In the final few minutes of the show, Stewart conducts an interview.  Most times the person is promoting a new book, but there are times when he's done interviews with people promoting films or with other journalist or movie stars and directors.  He'll have on just about anyone.  Sometimes the interviews aren't spectacular, but with a comedy show it isn't his job to ask the hardhitting questions.  That's better left to the likes of people like Chris Matthews and Rachel Maddow.  That doesn't mean Stewart can't be tough in his interviews.  He ripped Chris Matthew's book apart, and recently made a fool of Jim Cramer (host of CNBC's "Mad Money").  It shows that Stewart is joking around, but he isn't playing games.  He's an incredibly smart man.  Most of the time his interviews are fun, but sometimes you do get something a bit more serious.  Stewart has confronted people like Bill O' Reilly on what they believe.  Not to question their beliefs, but to get clarity on why they may believe just what they do.  How many political pundits actually do that?  Very many pundits spend their time criticizing other beliefs, but Stewart actually wants to have a discussion.  Despite being a tough critic he is often very respectful in his interviews and very friendly.  Again, the only real problem with The Daily Show is that it's a short show.  His interviews don't get as fleshed out as you'd like.  But Stewart will sometimes have the interview be longer by taking up the entire second half.  For Jim Cramer, Stewart gave him the entire show. 

Finally, there is the moment of Zen, which is usually just an extension of a story Stewart talked about earlier.

There are also times when he checks in with his good friend Stephen Colbert at the Colbert Report.  These are always hilarious moments where the two just have some fun. 

Stewart is a smart man who plays the game of politics the way it used to be played.  Instead of being swept up in political punditry he gives his own comments, uncensored and in a way that most of us can relate to and understand.  He may be liberal, but he isn't partisan and goes after everybody when they mess up.

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More Jon Stewart reviews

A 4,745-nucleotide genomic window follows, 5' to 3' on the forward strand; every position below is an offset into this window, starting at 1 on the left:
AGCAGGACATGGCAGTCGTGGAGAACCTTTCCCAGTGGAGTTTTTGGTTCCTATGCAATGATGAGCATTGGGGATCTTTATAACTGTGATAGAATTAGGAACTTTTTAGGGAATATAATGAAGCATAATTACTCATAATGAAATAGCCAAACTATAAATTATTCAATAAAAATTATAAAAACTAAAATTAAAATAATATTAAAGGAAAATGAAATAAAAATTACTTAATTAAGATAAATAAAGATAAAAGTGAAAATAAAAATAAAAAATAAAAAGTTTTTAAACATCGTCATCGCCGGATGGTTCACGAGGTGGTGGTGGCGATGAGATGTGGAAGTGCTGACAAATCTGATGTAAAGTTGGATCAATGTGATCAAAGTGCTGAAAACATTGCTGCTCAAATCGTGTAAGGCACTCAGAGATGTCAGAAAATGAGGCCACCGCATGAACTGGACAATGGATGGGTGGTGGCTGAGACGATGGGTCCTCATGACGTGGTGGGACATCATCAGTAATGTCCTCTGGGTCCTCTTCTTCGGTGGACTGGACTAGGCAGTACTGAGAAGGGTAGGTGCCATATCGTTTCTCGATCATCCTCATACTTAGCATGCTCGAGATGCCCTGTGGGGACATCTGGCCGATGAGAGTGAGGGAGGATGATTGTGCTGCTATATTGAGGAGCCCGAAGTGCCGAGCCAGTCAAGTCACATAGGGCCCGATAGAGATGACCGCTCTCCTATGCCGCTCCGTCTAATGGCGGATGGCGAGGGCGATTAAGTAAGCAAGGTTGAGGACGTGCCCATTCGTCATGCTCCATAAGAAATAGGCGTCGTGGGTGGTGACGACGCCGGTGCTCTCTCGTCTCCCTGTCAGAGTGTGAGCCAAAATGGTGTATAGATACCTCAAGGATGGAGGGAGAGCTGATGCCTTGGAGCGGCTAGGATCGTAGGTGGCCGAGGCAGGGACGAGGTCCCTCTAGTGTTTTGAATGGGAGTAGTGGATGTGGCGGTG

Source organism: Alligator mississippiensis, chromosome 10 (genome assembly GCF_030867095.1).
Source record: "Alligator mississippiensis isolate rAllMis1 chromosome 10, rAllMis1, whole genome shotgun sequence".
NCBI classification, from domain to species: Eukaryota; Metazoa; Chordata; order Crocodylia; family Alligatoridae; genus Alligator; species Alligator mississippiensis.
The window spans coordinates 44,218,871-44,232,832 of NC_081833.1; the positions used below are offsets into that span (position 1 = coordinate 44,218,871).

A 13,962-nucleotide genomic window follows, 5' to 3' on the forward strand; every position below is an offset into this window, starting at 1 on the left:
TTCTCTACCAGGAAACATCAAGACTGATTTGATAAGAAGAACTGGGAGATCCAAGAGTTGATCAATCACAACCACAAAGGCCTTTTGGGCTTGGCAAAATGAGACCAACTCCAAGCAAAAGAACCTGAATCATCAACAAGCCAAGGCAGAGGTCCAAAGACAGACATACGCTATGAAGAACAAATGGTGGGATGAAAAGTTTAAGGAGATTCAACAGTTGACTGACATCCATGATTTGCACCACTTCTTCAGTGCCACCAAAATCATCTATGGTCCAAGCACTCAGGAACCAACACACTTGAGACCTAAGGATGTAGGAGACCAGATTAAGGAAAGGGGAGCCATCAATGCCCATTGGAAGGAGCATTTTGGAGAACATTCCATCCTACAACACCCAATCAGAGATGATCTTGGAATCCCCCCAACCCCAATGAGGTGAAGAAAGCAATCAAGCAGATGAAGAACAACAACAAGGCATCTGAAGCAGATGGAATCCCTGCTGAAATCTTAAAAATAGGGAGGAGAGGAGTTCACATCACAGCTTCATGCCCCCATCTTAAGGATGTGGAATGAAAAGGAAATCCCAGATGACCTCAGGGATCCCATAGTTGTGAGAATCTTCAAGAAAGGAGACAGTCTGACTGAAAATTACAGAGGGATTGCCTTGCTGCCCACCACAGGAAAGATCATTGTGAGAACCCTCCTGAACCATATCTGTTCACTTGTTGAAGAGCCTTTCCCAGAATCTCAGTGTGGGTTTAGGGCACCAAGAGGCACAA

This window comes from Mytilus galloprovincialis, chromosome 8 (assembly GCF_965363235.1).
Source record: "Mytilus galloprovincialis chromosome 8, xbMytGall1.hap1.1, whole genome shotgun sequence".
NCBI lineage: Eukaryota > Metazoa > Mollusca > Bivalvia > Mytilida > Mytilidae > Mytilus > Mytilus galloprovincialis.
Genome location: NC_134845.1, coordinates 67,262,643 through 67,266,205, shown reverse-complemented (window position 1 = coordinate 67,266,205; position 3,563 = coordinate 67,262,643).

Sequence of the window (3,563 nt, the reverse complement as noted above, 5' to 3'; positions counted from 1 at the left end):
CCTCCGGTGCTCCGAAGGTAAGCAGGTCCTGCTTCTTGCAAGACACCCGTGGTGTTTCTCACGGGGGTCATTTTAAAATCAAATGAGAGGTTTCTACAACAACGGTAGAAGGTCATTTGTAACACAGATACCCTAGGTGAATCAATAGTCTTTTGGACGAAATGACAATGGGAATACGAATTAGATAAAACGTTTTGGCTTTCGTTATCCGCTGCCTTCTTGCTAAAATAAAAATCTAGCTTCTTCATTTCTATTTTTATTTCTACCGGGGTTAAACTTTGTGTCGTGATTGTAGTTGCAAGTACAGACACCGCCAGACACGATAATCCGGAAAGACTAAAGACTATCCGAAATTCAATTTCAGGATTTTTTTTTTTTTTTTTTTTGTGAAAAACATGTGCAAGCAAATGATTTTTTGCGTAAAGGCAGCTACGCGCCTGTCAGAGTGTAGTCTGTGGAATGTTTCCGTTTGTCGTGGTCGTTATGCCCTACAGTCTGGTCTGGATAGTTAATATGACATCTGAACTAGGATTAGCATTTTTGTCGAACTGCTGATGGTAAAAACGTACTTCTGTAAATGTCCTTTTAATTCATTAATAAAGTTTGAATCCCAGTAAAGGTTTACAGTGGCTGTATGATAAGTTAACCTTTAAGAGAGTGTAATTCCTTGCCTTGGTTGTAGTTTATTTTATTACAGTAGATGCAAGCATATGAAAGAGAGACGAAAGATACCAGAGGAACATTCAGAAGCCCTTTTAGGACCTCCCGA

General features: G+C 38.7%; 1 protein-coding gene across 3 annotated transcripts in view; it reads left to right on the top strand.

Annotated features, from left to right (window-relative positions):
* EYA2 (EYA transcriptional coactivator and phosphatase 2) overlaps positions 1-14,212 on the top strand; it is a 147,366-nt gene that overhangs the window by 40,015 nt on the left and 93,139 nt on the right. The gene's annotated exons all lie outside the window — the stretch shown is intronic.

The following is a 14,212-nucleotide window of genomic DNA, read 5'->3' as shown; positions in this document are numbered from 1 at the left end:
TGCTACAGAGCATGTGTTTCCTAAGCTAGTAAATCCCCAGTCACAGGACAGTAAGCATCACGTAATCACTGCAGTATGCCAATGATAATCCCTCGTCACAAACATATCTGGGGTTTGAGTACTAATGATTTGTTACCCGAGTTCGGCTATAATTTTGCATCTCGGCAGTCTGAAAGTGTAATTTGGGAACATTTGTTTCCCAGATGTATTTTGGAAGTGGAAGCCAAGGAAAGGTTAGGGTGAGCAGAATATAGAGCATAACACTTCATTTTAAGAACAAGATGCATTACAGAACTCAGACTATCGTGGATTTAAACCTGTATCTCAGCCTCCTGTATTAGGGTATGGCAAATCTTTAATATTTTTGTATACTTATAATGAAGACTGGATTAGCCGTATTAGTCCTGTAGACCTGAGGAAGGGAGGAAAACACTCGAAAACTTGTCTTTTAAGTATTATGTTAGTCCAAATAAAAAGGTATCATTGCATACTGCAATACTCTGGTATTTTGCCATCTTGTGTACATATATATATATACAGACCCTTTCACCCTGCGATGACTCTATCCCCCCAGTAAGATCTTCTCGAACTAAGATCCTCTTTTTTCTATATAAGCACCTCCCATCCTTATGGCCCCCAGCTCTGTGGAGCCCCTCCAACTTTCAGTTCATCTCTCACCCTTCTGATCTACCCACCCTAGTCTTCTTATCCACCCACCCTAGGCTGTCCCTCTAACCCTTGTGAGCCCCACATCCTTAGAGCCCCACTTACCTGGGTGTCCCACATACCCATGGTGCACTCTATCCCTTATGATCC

Quick Tip by . March 23, 2011
Jon Stewart is witty and interesting. He is by all accounts the coolest thing to happen to political commentary well since I can remember. He is also thought provoking and makes you question the points of political pundits on both sides of the isle. A big Boola for The Daily Show.....
Quick Tip by . January 20, 2010
This is the way I like my news delivered! >:D
Quick Tip by . September 02, 2009
better news than npr!
review by . December 17, 2008
Jon Stewart is a funny, funny man.  He's also incredibly eloquent, molds his face into fantastic expressions, and knows his politics.    Jon Stewart's strength is in his ability to be subtle.  This may seem like a strange statement, given the titles of many of The Daily Show's regular segments ("Clusterf&$k to the White House" is one example), but it is precisely Jon Stewart's subdued demeanor that allows him to get as far as he does on the show.  As opposed …
review by . December 11, 2008
Jon Stewart, beyond just being funny, also delivers an honest news broadcast.  He points out the problems with media coverage of many topics as well as saying "Hey, maybe we should pay attention to this?"  For example, he covered the Alberto Gonzales trial much more than any of the major networks who seemed rather content to drop it, as if it wasn't a major issue.  He's hilarious, and also very informative.  On CNN International they even have a weekly edition of the Daily Show …
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Sean A. Rhodes ()
Ranked #6
I'm a more analytical person. I believe that the purpose of the review is not for me to give you my opinion but for me to give you an analysis and help you decide if you want to get it. If you reading … more
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Wiki

Jonathan "Jon" Stewart (born Jonathan Stuart Leibowitz; November 28, 1962) is an American comedian, television host, and political satirist. He is best known as host of The Daily Show, a satirical news program airing on Comedy Central.

Stewart started as a stand-up comedian, but later branched out to television, hosting Short Attention Span Theater for Comedy Central. He went on to host his own show on MTV, called The Jon Stewart Show, and then hosted another show on MTV called You Wrote It, You Watch It. He has also had several film roles as an actor.

Stewart became the host of The Daily Show on Comedy Central in early 1999. He is also a writer and co-producer of the show. After Stewart joined, The Daily Show steadily gained popularity and critical acclaim leading to his first Emmy Award in 2001. Stewart himself has also gained significant acclaim as a critic of the Bush administration and of personality-driven media shows, in particular the coverage of the U.S. news media networks CNN, Fox News Channel and MSNBC.[7] Critics say Stewart benefits from a double standard: he critiques other news shows from the safe, removed position of his "fake news" desk.[8][9] Stewart himself agrees, countering that neither his show nor his channel purports to be anything other than satire and comedy. In spite of its self-professed entertainment mandate, The Daily Show has been nominated for a number of news and journalism awards.[10]

Stewart hosted the 78th Academy ...